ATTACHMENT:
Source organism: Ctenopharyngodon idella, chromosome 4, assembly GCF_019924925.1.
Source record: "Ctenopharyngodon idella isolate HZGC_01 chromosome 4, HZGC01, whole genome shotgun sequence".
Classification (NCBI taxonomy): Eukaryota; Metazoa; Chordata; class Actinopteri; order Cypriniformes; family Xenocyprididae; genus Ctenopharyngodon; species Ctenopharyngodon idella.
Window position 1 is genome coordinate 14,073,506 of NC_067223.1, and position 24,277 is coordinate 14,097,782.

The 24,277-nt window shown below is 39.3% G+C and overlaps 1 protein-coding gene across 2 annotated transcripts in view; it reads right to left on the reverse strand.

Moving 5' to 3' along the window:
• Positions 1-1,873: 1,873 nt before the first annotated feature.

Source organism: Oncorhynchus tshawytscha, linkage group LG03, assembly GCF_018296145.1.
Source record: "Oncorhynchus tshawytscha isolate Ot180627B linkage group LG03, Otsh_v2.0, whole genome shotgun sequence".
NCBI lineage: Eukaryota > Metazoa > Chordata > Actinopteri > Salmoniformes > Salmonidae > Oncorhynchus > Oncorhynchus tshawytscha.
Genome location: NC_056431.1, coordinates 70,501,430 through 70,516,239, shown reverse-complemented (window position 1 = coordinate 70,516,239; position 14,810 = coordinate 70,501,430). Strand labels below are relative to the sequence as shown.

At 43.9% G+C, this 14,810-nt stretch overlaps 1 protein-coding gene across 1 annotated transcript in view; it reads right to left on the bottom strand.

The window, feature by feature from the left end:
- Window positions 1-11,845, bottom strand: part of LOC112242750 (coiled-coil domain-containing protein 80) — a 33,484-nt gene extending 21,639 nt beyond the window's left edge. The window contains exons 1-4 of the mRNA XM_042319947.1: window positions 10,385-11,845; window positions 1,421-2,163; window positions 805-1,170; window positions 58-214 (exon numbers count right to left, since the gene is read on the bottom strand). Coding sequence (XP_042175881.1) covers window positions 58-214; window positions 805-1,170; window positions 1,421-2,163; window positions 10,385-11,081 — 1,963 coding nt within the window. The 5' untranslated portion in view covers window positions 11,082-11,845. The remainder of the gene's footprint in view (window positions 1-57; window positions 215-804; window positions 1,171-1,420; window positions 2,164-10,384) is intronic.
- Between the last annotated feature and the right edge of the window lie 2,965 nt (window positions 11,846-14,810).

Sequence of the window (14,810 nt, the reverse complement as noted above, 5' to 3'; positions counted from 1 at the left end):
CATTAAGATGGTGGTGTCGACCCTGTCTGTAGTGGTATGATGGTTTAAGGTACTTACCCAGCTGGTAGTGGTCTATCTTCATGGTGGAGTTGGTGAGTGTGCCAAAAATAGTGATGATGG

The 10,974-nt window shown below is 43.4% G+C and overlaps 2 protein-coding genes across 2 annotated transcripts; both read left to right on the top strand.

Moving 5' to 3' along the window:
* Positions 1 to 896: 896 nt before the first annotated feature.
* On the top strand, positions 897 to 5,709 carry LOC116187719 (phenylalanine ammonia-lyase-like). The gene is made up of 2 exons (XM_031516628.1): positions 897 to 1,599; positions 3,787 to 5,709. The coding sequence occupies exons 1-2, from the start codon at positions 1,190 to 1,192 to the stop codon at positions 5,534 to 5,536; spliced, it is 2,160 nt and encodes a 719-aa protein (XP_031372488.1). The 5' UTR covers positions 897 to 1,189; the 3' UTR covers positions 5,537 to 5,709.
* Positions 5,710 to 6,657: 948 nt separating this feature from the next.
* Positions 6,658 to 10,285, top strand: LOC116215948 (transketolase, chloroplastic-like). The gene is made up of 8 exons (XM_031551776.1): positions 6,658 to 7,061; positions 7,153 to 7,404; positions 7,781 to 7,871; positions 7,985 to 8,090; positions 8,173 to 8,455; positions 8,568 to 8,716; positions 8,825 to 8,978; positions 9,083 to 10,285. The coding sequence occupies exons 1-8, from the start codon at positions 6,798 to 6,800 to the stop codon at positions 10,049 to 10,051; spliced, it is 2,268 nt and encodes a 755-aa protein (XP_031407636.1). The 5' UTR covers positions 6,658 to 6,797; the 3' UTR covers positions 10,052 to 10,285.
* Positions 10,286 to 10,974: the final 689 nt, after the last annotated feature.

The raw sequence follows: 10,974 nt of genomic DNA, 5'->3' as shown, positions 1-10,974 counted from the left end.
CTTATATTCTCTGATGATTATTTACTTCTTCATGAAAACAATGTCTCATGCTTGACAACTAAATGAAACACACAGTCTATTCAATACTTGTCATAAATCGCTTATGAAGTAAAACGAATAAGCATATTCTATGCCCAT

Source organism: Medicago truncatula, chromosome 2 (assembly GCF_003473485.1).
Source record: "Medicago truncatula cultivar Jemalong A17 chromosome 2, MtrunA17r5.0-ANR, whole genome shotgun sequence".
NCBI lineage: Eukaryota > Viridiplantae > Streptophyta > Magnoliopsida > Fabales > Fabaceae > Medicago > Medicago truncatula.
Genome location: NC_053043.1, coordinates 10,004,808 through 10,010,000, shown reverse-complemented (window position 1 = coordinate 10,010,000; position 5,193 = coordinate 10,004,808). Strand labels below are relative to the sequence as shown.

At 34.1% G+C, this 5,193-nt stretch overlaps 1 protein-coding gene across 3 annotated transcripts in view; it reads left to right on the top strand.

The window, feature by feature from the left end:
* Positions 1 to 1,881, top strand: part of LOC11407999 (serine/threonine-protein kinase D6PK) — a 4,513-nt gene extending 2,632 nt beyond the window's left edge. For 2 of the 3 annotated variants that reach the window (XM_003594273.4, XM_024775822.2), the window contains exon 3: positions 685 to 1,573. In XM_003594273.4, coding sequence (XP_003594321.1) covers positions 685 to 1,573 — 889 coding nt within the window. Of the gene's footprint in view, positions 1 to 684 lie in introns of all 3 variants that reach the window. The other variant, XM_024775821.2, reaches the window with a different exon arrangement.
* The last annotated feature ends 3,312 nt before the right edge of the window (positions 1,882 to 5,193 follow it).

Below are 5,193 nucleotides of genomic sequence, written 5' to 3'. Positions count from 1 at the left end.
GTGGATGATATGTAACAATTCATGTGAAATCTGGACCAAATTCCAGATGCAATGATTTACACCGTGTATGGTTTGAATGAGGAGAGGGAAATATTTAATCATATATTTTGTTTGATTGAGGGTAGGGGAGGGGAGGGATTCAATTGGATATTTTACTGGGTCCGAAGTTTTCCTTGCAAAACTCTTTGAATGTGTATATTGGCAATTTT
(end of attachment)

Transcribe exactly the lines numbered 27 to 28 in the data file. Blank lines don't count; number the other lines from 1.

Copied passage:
Source organism: Medicago truncatula, chromosome 2 (assembly GCF_003473485.1).
Source record: "Medicago truncatula cultivar Jemalong A17 chromosome 2, MtrunA17r5.0-ANR, whole genome shotgun sequence".